Discussing his anxiety struggles, he added: “I now have no problem with anxiety. It was something I was dealing with in the band.”

Lady Gaga, 31

In an open letter to fans about her battle with PTSD, Gaga wrote: "I have wrestled for some time about when, how and if I should reveal my diagnosis of Post Traumatic Stress Disorder (PTSD). After five years of searching for the answers to my chronic pain and the change I have felt in my brain, I am finally well enough to tell you.

"There is a lot of shame attached to mental illness, but it’s important that you know that there is hope and a chance for recovery."

Stephen Fry, 59

In a BBC documentary 'The Secret Life of a Manic Depressive', the comedian, actor and author spoke about being diagnosed with bipolar disorder.

"I'd never heard the word before, but for the first time, at the age of 37, I had a diagnosis that explained the massive highs and miserable lows I've lived with all my life," he said.

"The psychiatrist...recommended I take a long break. I came here to America and for months I saw a therapist and walked up and down this beach. My mind was full of questions. Am I now mad? How have I got this illness, could it have been prevented, can I be cured of it? Since then, I have discovered just how serious it is to have bipolarity, or manic depression as it's also called. Four million others in the UK have it and many of them end up killing themselves.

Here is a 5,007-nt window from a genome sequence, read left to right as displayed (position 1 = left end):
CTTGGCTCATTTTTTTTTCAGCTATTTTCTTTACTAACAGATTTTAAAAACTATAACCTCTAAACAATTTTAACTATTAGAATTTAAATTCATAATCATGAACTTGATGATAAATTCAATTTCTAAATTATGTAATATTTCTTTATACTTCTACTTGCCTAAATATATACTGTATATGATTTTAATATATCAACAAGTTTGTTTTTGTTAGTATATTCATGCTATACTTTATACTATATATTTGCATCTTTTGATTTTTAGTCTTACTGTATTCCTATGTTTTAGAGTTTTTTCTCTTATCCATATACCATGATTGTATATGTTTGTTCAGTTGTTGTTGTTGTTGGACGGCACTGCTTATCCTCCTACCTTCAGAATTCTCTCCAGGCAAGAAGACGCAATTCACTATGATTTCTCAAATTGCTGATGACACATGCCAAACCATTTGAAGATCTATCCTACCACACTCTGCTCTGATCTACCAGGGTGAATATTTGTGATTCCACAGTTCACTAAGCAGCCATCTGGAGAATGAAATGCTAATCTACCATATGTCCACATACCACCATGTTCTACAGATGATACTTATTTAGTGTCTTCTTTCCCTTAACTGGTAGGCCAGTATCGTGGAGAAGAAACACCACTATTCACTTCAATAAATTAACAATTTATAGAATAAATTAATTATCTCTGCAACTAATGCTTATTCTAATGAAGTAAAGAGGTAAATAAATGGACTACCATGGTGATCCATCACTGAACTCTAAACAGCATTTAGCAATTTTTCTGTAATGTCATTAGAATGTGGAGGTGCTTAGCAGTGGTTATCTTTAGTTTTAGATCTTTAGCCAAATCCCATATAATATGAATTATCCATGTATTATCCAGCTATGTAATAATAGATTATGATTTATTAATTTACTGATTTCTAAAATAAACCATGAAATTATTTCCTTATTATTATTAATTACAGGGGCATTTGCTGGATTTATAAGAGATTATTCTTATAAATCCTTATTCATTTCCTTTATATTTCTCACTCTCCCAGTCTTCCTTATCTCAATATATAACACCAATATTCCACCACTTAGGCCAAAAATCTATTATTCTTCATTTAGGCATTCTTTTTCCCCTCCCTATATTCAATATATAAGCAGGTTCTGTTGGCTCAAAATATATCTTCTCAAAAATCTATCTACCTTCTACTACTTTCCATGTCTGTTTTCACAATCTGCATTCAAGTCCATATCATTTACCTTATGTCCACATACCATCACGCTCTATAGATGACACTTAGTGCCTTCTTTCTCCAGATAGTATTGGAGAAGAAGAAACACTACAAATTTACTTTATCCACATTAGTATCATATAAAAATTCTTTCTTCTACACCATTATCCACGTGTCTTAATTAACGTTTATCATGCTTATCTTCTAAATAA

"I want to speak out, to fight the public stigma and to give a clearer picture of a mental illness most people know little about."

Selena Gomez, 24

Gomez has been incredibly open about her poor mental health and how it affects her work and life.

In a previous interview with Vogue, she said: “Tours are a really lonely place for me. My self-esteem was shot. I was depressed, anxious. I started to have panic attacks right before getting onstage, or right after leaving the stage. Basically I felt I wasn’t good enough, wasn’t capable.”